The American Lawyer spoke to nearly three dozen former Dewey partners and staffers for this story. Most, fearful of being drawn into future litigation, spoke only on the condition that they not be named. Except where noted, every assertion in this piece has at least two sources from the firm. We also reviewed past interviews with Dewey's leaders, memos and speeches written by them, copies of the firm's audited financial reports, its bond offering circular, and the merger agreement. In our reporting, we discovered several previously undisclosed episodes, such as the confrontation on February 13. We found, for instance, that millions of dollars had been promised in merger-related bonuses, and that the firm made a fateful decision to dramatically hike compensation literally on the eve of the 2008 financial crisis.

Our conclusion is that Dewey's death was the product of years of bad decisions, and of greed on the part of senior partners. "The ultimate purpose of law firms is to pass on to the next generation a stronger firm," says Hildebrandt. "Here, the most successful and senior partners gave themselves guarantees at the expense of younger partners."

We sent detailed descriptions of assertions in this story to Davis and his second in command, executive director Stephen DiCarmine, and each declined to respond to them. A spokeswoman for Davis directed us to an earlier statement issued in response to news that he was under investigation by prosecutors in Manhattan. "Every action of Mr. Davis as chair of the firm was taken in good faith and in the best interests of the firm," that statement says. "He is confident that fair-minded professionals will conclude that he engaged in no misconduct." DiCarmine, through his attorney, Hughes Hubbard & Reed's Ned Bassen, declined to comment.

When we asked Dewey lawyers about the investigation, they expressed doubt that Davis was criminally culpable, describing him instead as a man who had made a series of poor decisions. Davis and DiCarmine "understood that the firm was all about the money," says one former partner. "What they could never understand is, if that's all that holds a firm together, you have nothing left when the money runs out."


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Cavalier
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Re: How to handle Dewey (or similar firms)

Postby Cavalier » Wed Jul 04, 2012 8:10 am

run26.2 wrote:
sunynp wrote:There is going to be a four part series on the dewey collapse in the American lawyer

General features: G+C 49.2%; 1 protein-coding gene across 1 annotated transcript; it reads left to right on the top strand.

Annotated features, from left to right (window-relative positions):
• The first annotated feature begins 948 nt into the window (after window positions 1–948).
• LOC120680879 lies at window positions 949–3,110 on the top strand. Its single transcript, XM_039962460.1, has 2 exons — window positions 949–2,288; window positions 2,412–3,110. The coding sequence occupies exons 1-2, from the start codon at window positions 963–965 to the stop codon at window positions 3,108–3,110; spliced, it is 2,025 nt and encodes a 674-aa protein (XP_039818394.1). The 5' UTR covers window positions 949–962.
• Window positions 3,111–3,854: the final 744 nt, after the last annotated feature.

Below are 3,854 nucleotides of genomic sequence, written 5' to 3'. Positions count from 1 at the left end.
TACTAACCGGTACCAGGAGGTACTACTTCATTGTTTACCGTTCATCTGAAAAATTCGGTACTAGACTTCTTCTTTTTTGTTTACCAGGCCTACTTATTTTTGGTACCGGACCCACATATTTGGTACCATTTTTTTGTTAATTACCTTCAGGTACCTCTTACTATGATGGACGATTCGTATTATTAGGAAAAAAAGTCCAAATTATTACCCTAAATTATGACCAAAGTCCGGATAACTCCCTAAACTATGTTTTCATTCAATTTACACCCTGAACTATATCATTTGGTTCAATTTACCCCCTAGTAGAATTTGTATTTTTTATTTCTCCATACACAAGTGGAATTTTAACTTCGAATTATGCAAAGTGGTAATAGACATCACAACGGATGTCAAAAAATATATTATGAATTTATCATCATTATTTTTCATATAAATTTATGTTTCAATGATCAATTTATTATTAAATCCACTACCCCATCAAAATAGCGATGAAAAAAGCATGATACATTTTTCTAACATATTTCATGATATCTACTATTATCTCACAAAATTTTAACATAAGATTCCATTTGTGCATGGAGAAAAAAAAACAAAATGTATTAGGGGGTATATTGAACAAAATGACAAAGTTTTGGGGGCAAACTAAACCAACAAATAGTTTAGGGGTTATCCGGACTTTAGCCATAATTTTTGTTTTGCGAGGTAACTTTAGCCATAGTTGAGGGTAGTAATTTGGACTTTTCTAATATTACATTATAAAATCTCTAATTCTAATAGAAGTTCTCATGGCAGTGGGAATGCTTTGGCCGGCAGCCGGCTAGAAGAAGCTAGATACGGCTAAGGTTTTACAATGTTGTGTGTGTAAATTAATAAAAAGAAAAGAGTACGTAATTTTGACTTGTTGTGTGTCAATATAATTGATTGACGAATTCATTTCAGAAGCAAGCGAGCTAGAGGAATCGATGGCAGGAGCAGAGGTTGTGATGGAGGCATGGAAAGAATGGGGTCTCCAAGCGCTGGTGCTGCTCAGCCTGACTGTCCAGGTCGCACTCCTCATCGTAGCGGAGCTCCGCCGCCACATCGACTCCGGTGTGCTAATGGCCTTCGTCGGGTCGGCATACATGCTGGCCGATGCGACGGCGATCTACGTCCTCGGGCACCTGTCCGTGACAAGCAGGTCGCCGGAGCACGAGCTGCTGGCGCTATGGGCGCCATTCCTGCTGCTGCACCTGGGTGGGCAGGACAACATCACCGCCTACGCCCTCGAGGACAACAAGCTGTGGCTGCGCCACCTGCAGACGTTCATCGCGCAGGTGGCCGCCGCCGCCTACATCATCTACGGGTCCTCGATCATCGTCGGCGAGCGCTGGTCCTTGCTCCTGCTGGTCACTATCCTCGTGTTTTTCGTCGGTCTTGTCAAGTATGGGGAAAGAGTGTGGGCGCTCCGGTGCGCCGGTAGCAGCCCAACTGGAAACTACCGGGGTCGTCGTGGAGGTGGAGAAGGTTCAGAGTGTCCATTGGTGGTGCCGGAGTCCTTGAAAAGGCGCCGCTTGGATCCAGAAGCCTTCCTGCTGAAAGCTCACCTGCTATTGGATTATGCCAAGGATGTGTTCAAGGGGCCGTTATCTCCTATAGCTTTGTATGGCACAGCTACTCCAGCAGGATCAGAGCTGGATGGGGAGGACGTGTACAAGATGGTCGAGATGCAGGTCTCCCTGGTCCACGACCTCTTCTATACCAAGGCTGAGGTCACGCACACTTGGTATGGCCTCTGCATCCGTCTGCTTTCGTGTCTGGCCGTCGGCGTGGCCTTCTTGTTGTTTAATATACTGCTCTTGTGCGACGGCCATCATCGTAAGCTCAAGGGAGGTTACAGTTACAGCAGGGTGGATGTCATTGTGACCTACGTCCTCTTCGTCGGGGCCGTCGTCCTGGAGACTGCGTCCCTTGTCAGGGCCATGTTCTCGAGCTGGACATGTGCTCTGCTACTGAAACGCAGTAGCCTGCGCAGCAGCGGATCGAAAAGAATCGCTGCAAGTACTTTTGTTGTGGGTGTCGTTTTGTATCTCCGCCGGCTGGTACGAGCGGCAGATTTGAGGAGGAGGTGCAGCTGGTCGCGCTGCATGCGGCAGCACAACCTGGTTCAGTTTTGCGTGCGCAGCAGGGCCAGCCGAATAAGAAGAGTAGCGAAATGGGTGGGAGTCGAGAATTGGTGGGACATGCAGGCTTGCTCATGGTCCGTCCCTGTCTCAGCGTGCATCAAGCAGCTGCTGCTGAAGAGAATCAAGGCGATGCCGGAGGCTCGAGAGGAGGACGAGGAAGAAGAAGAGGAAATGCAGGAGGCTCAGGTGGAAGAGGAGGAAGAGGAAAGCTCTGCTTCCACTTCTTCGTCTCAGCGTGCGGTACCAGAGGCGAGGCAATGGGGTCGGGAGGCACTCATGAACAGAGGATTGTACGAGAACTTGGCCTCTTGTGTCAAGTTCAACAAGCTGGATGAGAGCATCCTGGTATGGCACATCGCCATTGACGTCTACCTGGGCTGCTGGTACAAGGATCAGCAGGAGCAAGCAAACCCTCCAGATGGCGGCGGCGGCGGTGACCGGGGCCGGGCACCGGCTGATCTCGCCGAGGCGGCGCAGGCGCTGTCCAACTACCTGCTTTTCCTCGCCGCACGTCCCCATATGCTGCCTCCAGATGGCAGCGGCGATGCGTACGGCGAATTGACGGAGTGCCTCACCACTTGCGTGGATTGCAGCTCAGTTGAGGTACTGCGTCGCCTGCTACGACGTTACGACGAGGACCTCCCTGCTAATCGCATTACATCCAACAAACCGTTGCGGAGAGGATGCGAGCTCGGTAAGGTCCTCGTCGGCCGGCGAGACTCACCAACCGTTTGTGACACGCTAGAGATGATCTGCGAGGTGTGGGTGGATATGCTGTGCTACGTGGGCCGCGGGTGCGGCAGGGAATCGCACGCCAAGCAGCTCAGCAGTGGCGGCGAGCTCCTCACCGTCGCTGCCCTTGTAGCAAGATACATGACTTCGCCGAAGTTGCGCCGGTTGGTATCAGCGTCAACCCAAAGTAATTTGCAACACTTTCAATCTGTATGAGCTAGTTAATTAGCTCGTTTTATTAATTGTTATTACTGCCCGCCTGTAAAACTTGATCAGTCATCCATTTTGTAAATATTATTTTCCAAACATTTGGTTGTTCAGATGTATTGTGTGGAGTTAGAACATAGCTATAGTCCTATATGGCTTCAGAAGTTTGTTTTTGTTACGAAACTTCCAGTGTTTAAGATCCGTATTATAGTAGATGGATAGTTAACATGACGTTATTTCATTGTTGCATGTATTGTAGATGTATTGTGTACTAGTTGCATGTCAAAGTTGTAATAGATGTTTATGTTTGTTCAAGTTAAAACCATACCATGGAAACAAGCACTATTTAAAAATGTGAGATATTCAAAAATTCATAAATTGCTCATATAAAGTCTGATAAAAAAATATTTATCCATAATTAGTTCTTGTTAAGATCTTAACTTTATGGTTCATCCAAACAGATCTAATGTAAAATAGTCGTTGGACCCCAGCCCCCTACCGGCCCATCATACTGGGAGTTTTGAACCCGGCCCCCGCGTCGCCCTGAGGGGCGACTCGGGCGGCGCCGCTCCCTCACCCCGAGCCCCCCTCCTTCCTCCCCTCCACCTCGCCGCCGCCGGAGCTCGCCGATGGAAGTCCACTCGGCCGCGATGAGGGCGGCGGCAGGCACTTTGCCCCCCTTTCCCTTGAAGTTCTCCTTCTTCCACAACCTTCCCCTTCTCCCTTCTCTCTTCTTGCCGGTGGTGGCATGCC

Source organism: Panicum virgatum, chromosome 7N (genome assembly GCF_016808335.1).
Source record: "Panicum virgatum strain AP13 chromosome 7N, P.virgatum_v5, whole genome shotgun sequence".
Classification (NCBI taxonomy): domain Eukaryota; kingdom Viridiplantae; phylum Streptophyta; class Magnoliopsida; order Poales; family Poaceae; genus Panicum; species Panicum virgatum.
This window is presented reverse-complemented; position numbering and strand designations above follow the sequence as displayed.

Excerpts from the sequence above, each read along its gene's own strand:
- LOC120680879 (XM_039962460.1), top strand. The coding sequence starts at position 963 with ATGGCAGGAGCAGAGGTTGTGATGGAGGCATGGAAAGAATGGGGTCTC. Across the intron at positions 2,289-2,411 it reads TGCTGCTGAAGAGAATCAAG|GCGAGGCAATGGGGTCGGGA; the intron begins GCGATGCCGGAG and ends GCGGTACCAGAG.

http://www.americanlawyer.com/PubArticl ... e_of_Cards


This is good reading.

Premium access is required to view the article.

You don't need to pay; I just signed up for the free limited access and I can view the whole article.

mness
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Re: How to handle Dewey (or similar firms)

Postby mness » Wed Jul 04, 2012 9:05 am

To summaraize the article: more proof that baby boomers have destroyed America for future generations.

Itws also funny to hear Davis basically admit that his own firm did shitty diligence before the merger. Wow.

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Big Shrimpin
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Re: How to handle Dewey (or similar firms)

Postby Big Shrimpin » Wed Jul 04, 2012 9:10 am

mness wrote:To summaraize the article: more proof that baby boomers have destroyed America for future generations.

Itws also funny to hear Davis basically admit that his own firm did shitty diligence before the merger. Wow.


Jumping in here to reiterate how IR8AF I am about boomers.

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sunynp
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Re: How to handle Dewey (or similar firms)

Postby sunynp » Wed Jul 04, 2012 3:23 pm

They paid out 60 million to retired partners who weren't even contributing any more. The also raised the partner salaries to the extent the combined firm would have to do 25% more in business than the best year of each firm combined.

They announced the raises, no joke, the day before bear, stearns collapsed.

Morgan12Oak
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Re: How to handle Dewey (or similar firms)

Postby Morgan12Oak » Wed Jul 04, 2012 4:25 pm

Dewey is another example of how shitboomers ruined it for all of us. Microcosm of the economy as a whole.